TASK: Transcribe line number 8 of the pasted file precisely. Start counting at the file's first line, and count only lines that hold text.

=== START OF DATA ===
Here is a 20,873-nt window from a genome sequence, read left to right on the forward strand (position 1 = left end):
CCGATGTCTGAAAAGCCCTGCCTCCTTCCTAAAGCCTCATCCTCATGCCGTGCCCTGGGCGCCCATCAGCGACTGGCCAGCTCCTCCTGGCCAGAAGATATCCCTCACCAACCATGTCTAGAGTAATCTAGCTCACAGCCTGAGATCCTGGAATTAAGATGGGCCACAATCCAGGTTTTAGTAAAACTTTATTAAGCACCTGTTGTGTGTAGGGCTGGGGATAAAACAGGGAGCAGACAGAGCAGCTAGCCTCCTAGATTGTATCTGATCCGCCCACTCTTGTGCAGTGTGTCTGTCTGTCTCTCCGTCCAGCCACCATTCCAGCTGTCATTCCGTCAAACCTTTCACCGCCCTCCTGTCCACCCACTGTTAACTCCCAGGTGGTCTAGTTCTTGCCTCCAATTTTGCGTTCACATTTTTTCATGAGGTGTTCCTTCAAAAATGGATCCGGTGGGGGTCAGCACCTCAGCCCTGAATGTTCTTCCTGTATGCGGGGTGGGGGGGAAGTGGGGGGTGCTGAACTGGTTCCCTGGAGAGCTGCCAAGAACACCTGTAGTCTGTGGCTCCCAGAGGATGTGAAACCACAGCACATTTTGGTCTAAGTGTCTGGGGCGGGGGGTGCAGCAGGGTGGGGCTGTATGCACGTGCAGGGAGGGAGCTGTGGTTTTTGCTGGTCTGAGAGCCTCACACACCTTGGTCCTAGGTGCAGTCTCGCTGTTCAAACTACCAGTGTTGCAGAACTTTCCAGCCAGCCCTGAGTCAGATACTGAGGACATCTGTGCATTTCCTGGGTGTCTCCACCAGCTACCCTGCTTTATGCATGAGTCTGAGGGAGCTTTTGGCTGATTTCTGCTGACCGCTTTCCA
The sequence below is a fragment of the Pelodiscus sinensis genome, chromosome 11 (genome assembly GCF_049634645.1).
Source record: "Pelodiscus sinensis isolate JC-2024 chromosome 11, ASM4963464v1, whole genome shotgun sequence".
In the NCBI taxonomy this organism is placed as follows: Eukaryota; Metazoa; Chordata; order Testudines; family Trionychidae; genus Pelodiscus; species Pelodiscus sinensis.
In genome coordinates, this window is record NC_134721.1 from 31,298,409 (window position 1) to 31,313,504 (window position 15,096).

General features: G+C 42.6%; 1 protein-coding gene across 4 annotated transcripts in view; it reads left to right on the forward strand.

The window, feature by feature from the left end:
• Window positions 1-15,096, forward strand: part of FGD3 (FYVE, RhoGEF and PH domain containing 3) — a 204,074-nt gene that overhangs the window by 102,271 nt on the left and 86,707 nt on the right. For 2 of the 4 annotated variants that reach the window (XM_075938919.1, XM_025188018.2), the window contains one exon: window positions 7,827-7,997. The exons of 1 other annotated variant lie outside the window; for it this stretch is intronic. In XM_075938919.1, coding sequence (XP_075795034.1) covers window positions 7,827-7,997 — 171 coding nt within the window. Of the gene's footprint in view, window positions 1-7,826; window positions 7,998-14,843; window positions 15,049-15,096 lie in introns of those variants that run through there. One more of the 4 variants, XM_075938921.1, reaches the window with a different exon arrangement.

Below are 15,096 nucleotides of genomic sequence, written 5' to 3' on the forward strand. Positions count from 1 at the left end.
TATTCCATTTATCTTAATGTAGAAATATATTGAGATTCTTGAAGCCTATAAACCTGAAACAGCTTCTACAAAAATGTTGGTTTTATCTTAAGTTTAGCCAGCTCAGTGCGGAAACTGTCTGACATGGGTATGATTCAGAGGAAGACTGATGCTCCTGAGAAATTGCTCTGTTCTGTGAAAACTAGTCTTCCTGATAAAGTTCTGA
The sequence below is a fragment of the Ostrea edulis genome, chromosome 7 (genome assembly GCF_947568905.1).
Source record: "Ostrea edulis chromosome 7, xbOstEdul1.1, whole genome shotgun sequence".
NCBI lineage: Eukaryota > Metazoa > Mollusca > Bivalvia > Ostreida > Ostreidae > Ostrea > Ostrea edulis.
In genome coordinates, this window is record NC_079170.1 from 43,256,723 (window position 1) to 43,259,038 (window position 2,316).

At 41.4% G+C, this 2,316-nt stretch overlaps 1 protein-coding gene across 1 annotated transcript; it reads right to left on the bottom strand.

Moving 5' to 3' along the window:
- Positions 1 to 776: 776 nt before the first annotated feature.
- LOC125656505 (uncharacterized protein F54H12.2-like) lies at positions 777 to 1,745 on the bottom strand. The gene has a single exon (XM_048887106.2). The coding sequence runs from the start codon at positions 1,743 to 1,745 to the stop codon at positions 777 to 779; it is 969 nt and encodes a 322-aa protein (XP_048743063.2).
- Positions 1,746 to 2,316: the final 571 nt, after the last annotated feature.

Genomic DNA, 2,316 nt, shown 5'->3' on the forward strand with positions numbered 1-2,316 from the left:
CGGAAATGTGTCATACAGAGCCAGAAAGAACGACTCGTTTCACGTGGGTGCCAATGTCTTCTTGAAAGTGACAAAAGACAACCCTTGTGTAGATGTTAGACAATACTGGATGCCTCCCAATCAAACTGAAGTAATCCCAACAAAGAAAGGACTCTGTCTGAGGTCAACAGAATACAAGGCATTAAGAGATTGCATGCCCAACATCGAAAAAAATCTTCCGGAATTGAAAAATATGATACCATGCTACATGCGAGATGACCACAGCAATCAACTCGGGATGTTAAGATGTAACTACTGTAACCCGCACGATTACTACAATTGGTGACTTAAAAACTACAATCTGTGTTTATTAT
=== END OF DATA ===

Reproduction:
The window, feature by feature from the left end: